Book Review

The Third Sector As A Renewable Resource for Europe: Concepts, Impacts, Challenges and Opportunities by Bernard Enjolras, Lester M. Salamon and Karl Henrik Sivesind. Published by Palgrave Macmillan and available as a free download here.

More than a decade ago, Jacques Delors, former President of the European Commission, reflecting on how he sought to promote the Third Sector in his position as the head of the European Commission, emphasised the “poor recognition of the Third Sector” at the European Union level. More than 10 years later, and the situation is no better; recognition of the Third Sector in Europe is still poor.

Furthermore, the Third Sector in Europe lacks a clear identity and there is no articulated, shared understanding across Europe and within the European Union regarding what exactly the Third Sector is and what its role is in the European public space. A prime reason for this lack of common identity is that the manifold self-organised citizen-based initiatives that make up the Third Sector are not sufficiently aware of being part of a ‘sector’ sharing common attributes, values and what economists call a common “objective function” or underlying objectives, regardless of their specific field of activity.

Although at times a rather dense tome, the book provides a critical account of the Third Sector and its future in Europe. It offers an original conceptualisation of the sector in its European manifestations alongside an overview of its major contours, including its structure, sources of support, and recent trends.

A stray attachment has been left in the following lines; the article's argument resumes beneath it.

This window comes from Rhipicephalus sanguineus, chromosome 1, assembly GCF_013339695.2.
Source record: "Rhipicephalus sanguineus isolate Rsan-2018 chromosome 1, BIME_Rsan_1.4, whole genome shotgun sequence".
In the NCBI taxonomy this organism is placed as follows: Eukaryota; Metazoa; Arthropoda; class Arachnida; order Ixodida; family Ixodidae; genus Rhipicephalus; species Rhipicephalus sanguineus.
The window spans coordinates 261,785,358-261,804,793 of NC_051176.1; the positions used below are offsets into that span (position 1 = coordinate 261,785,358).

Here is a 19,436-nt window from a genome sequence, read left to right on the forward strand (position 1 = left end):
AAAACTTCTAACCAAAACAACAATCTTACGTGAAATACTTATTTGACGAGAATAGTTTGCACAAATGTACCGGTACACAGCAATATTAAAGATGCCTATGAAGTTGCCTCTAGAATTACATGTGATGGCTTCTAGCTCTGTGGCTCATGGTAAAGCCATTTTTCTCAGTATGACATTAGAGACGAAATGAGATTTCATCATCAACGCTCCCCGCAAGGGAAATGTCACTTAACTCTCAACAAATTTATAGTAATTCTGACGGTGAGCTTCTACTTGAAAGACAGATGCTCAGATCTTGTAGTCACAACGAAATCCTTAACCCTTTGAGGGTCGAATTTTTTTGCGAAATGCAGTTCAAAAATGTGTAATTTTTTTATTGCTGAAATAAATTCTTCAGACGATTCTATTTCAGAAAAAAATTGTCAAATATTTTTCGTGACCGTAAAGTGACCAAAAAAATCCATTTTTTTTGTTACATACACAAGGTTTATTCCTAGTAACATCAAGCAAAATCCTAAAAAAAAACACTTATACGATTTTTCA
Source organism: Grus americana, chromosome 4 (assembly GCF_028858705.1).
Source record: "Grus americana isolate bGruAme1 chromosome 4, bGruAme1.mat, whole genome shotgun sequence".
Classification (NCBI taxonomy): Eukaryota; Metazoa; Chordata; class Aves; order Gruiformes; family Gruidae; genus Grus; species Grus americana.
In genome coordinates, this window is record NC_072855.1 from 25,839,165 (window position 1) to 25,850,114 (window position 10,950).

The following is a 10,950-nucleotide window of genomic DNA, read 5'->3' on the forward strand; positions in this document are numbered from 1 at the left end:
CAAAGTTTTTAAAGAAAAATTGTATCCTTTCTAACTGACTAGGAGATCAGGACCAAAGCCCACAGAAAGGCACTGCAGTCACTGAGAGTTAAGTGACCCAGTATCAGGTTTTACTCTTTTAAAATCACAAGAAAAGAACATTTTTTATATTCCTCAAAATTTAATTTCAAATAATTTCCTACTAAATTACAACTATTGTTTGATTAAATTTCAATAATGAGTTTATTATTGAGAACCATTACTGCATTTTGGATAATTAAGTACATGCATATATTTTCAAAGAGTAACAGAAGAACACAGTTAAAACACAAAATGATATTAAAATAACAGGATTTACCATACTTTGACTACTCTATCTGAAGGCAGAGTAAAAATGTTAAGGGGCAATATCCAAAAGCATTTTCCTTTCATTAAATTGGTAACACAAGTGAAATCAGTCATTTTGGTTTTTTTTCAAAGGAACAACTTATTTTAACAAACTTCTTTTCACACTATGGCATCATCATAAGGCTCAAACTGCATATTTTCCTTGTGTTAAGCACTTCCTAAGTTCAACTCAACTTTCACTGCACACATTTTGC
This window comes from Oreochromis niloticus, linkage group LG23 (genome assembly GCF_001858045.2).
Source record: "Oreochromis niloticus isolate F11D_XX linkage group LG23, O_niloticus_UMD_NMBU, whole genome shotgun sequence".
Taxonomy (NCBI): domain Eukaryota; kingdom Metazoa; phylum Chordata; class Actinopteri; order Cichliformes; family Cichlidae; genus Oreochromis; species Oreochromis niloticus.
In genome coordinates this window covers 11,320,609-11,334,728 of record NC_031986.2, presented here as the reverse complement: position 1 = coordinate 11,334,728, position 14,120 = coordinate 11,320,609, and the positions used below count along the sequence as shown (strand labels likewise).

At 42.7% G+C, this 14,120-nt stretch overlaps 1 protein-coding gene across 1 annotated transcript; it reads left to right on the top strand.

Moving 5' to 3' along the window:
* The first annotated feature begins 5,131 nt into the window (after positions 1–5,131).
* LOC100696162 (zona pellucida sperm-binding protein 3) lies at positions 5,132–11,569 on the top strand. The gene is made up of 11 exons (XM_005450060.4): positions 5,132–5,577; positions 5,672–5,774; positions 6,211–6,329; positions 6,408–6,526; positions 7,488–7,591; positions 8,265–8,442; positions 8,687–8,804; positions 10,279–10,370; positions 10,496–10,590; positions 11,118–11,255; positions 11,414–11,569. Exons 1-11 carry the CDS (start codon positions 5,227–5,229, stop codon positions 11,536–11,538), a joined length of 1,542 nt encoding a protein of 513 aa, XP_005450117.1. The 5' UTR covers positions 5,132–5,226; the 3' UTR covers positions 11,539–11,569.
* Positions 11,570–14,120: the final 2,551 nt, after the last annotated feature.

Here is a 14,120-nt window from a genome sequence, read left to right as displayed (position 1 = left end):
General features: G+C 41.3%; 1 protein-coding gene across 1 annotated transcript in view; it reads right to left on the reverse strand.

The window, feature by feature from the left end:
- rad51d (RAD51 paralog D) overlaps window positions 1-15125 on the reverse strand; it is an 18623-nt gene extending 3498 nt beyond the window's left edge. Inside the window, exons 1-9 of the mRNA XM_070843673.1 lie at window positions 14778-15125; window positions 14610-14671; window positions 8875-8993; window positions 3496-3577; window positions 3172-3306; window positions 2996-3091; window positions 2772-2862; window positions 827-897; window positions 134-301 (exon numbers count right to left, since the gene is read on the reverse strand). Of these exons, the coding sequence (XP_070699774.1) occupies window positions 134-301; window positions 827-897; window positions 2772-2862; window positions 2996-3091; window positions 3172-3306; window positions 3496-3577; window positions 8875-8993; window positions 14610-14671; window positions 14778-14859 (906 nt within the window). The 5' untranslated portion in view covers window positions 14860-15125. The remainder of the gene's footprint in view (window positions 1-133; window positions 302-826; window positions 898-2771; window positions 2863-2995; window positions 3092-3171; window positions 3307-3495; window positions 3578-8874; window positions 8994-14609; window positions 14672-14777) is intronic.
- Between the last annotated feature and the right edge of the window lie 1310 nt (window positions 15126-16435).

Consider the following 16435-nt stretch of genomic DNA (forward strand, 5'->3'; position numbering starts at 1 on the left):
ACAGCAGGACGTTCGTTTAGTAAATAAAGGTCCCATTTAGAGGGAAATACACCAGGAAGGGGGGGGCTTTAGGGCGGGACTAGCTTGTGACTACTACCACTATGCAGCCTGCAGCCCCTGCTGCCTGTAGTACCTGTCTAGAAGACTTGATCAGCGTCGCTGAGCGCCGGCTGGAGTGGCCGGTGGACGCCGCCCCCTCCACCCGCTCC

It also assesses the impact of this sector in Europe, which considers its contributions to European economic development, citizen wellbeing and human development.

The Third Sector As A Renewable Resource for Europe presents the findings of the Third Sector Impact (TSI) project funded by the European Union’s Seventh Framework Program (FP7). It recognises that in a time of social and economic distress, as well as enormous pressures on governmental budgets, the Third Sector and volunteering represent a unique ‘renewable resource’ for social and economic problem-solving and civic engagement in Europe.

About the Authors

Bernard Enjolras is Research Professor and Director of the Center for Research on Civil Society and Voluntary Sector in Norway

Lester M. Salamon is a Professor at the Johns Hopkins University, USA and Director of the Johns Hopkins Center for Civil Society Studies

Karl Henrik Sivesind is Research Professor at the Institute for Social Research, Norway

Annette Zimmer is Professor of Social Policy and Comparative Politics and Lead Researcher for Third Sector Impact work at Münster University, Germany